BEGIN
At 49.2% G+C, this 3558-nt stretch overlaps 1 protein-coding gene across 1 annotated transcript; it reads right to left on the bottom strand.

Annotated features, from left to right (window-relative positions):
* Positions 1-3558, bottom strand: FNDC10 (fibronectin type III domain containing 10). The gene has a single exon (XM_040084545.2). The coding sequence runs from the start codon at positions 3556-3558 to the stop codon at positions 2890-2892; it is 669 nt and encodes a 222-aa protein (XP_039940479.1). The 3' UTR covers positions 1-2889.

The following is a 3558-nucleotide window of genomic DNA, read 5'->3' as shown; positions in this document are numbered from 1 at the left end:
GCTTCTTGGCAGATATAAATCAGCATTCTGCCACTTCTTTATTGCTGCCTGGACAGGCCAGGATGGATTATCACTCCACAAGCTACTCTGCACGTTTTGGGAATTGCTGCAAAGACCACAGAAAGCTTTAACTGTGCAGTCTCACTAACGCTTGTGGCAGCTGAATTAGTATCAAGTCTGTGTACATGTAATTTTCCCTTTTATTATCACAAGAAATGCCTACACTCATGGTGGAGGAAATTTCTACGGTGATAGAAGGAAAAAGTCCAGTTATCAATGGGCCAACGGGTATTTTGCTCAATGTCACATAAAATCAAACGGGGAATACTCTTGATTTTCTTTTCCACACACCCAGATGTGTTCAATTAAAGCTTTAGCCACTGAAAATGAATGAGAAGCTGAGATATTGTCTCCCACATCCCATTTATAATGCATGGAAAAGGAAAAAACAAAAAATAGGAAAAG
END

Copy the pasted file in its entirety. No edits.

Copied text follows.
At 49.2% G+C, this 3558-nt stretch overlaps 1 protein-coding gene across 1 annotated transcript; it reads right to left on the bottom strand.

Annotated features, from left to right (window-relative positions):
* Positions 1-3558, bottom strand: FNDC10 (fibronectin type III domain containing 10). The gene has a single exon (XM_040084545.2). The coding sequence runs from the start codon at positions 3556-3558 to the stop codon at positions 2890-2892; it is 669 nt and encodes a 222-aa protein (XP_039940479.1). The 3' UTR covers positions 1-2889.

The following is a 3558-nucleotide window of genomic DNA, read 5'->3' as shown; positions in this document are numbered from 1 at the left end:
GCTTCTTGGCAGATATAAATCAGCATTCTGCCACTTCTTTATTGCTGCCTGGACAGGCCAGGATGGATTATCACTCCACAAGCTACTCTGCACGTTTTGGGAATTGCTGCAAAGACCACAGAAAGCTTTAACTGTGCAGTCTCACTAACGCTTGTGGCAGCTGAATTAGTATCAAGTCTGTGTACATGTAATTTTCCCTTTTATTATCACAAGAAATGCCTACACTCATGGTGGAGGAAATTTCTACGGTGATAGAAGGAAAAAGTCCAGTTATCAATGGGCCAACGGGTATTTTGCTCAATGTCACATAAAATCAAACGGGGAATACTCTTGATTTTCTTTTCCACACACCCAGATGTGTTCAATTAAAGCTTTAGCCACTGAAAATGAATGAGAAGCTGAGATATTGTCTCCCACATCCCATTTATAATGCATGGAAAAGGAAAAAACAAAAAATAGGAAAAG